Clash of the Titans

Saturday, April 03, 2010

I always love crossover titles because it allows some of my favorite characters to go against each other. Captain America vs. Batman? I’m all over it! Chun-Li vs. Mai Shiranui? Everybody wins! Now two of my favorite people are “clashing.” These two happen to be Adam Carolla and Manny Pacquiao.

I love Adam Carolla! I love Manny Pacquiao! This is gonna be awesome! Are they gonna do a movie together? Is Pacquiao gonna be a guest on Carolla’s podcast? Oh wait, it’s just another case of people blowing something completely out of proportion. This nonevent that’s going around is a result of people getting offended at the typical Adam Carolla rant we’ve all come to know, and in my case, love. Of course, we all know that Filipinos are a proud race, me being one of them, that EASILY gets offended at the slightest bit of negative commentary, let alone one directed at the national hero. reports:

Adam Carolla starts off his vulgar tirade by bashing Manny for not giving blood before a fight. He then proceeds to say that Manny is off “praying to chicken bones” and that you don’t have to respect him because he’s a “fu**ing idiot”. “Someone has to tell him that it doesn’t make a difference.”

“Here’s how you know when your country doesn’t have a lot going for it: When everything is about Manny Pacquiao.”

“Get a fu**in life as a country”

“All you fu**in got is just an illiterate guy who happens to smash other guys in the head better than other people”

“Really, you want some guy with brain damage running your country? Why don’t you get your sh*t together?”

“All they have over there is Manny Pacquiao and sex stores.”

“What happens when Floyd Mayweather beats him? Does your country go into depression?”

That’s the excerpt from The Adam Carolla Podcast used by many talking about this topic. I spent a brief amount of time within the journalism field as both a reporter and an opinion columnist. And the one thing that always, ALWAYS causes some type of conflict is misrepresentation of quotes. It’s unacceptable in new stories because it drops any sense of objectivity.

Notice the line breaks between each of those quotes? It means that there is missing dialogue. They are excerpts of an excerpt. I listened to that specific podcast. Where’s the part where Carolla justifies his view on why Pacquiao should give blood? He argues if Pacquiao isn’t juicing, then it raises up some suspicion as to why Pacquiao isn’t so willing to do it.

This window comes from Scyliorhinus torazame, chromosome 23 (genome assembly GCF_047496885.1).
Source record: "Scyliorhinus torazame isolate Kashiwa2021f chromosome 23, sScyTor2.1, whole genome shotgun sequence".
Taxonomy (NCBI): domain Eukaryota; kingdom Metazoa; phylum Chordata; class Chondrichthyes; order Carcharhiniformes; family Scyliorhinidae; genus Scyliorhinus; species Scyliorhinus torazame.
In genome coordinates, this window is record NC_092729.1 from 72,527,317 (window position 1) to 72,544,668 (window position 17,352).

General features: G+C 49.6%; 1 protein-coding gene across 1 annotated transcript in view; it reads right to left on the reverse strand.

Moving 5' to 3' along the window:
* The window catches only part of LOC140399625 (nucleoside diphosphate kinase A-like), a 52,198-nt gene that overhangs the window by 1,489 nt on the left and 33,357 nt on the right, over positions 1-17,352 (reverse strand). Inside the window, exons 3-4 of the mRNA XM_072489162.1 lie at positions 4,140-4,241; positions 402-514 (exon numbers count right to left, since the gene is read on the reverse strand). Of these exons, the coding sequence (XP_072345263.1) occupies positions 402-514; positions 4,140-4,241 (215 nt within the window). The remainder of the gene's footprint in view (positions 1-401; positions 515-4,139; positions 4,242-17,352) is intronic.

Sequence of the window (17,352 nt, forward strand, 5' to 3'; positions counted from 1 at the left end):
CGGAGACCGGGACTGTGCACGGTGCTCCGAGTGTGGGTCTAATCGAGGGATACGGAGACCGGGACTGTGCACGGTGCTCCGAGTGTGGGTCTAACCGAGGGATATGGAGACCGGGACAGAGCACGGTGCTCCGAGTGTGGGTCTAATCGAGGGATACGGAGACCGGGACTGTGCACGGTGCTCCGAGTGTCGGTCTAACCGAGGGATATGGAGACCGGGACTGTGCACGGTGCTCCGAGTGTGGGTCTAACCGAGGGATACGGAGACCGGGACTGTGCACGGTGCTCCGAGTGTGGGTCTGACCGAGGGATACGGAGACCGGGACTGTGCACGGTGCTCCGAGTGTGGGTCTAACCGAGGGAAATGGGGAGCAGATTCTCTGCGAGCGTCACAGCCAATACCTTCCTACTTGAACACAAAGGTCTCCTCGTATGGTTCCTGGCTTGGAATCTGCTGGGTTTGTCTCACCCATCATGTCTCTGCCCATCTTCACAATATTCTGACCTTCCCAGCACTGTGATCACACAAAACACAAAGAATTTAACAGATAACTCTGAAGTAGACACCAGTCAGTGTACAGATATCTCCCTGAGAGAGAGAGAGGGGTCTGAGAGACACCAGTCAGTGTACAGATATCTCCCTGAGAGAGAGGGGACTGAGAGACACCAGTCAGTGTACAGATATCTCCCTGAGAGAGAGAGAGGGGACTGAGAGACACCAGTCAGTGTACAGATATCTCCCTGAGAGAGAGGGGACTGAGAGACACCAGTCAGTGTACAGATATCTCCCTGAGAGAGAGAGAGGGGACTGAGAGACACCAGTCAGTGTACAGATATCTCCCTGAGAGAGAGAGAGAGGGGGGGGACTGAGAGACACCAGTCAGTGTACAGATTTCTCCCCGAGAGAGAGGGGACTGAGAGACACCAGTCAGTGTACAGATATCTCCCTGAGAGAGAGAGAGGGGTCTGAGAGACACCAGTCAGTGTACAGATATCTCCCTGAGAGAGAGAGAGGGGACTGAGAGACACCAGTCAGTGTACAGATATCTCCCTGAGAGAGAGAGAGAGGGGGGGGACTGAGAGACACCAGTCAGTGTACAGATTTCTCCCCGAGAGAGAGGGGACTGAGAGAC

In this case, there’s a little misrepresentation going on and a lot of taking offense at a rant that isn’t that big of a deal in the first place. I like how “racist” immediately comes to mind in many of these headlines and news stories. If this objective news reporting can then be considered as a subjective opinion, is it just as valid? Sure, but let’s get some things straight.

Is somebody a racist for thinking a boxer, a man that makes a living by hitting and getting hit, is illiterate and/or a bad choice to be voted as a politician? Is somebody a racist for telling a country to not be so invested in living vicariously through the exploits of a single individual who just so happens to hail from said country?

I’ve listened to Adam Carolla when he was on Loveline, I watched him on The Man Show, and now I follow him on his own podcast. Carolla isn’t racist specifically against Filipinos. He’s quite possibly made fun of every type of people grouping on Earth, from Germans, to Muslims, to the state of Florida, to the city of Burbank. If you can think of a single person or group of people that Adam Carolla hasn’t made fun of, then call him up and I GUARANTEE you that he’s got something to say on the matter. Anybody that actually listens to Adam Carolla knows that angry ranting is his thing, just like Denis Leary, Lewis Black, Sam Kinison, and many other comedians. And just like these other comedians, if you can listen past the vulgar language, you can understand the underlying points of their rants.

Despite the accusations of racism, I think the most volatile part of this issue for Filipinos are those last questions that Carolla asks: What happens when Manny Pacquiao loses? What happens to a nation when their infallible national hero is defeated in the ring? And considering what happened to icons like Kobe Bryant, Michael Phelps, and Tiger Woods, I’d also like to ask one more question that’s buried deep within the minds of Pacquiao fans: What happens when that defeat occurs outside of the ring and the infallible hero ends up being human like the rest of us?